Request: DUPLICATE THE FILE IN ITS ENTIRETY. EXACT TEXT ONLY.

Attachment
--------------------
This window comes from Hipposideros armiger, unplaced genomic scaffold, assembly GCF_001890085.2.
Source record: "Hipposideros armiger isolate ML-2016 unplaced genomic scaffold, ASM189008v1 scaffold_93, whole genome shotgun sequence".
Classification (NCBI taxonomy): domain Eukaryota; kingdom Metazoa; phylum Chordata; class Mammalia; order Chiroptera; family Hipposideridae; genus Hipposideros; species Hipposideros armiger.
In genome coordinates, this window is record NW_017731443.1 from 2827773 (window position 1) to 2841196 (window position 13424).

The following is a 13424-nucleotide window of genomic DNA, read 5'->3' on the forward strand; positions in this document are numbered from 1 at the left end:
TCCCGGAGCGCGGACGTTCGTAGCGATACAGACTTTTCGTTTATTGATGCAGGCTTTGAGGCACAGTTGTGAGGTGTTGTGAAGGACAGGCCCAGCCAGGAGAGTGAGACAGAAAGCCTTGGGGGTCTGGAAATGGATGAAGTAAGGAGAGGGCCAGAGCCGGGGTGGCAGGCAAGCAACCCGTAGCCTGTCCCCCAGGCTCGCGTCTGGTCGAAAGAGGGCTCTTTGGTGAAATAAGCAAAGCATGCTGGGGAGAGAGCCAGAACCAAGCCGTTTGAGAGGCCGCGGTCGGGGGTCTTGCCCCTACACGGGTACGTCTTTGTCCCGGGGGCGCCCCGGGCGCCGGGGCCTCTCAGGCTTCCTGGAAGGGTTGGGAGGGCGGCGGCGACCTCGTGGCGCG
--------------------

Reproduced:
This window comes from Hipposideros armiger, unplaced genomic scaffold, assembly GCF_001890085.2.
Source record: "Hipposideros armiger isolate ML-2016 unplaced genomic scaffold, ASM189008v1 scaffold_93, whole genome shotgun sequence".
Classification (NCBI taxonomy): domain Eukaryota; kingdom Metazoa; phylum Chordata; class Mammalia; order Chiroptera; family Hipposideridae; genus Hipposideros; species Hipposideros armiger.
In genome coordinates, this window is record NW_017731443.1 from 2827773 (window position 1) to 2841196 (window position 13424).

The following is a 13424-nucleotide window of genomic DNA, read 5'->3' on the forward strand; positions in this document are numbered from 1 at the left end:
TCCCGGAGCGCGGACGTTCGTAGCGATACAGACTTTTCGTTTATTGATGCAGGCTTTGAGGCACAGTTGTGAGGTGTTGTGAAGGACAGGCCCAGCCAGGAGAGTGAGACAGAAAGCCTTGGGGGTCTGGAAATGGATGAAGTAAGGAGAGGGCCAGAGCCGGGGTGGCAGGCAAGCAACCCGTAGCCTGTCCCCCAGGCTCGCGTCTGGTCGAAAGAGGGCTCTTTGGTGAAATAAGCAAAGCATGCTGGGGAGAGAGCCAGAACCAAGCCGTTTGAGAGGCCGCGGTCGGGGGTCTTGCCCCTACACGGGTACGTCTTTGTCCCGGGGGCGCCCCGGGCGCCGGGGCCTCTCAGGCTTCCTGGAAGGGTTGGGAGGGCGGCGGCGACCTCGTGGCGCG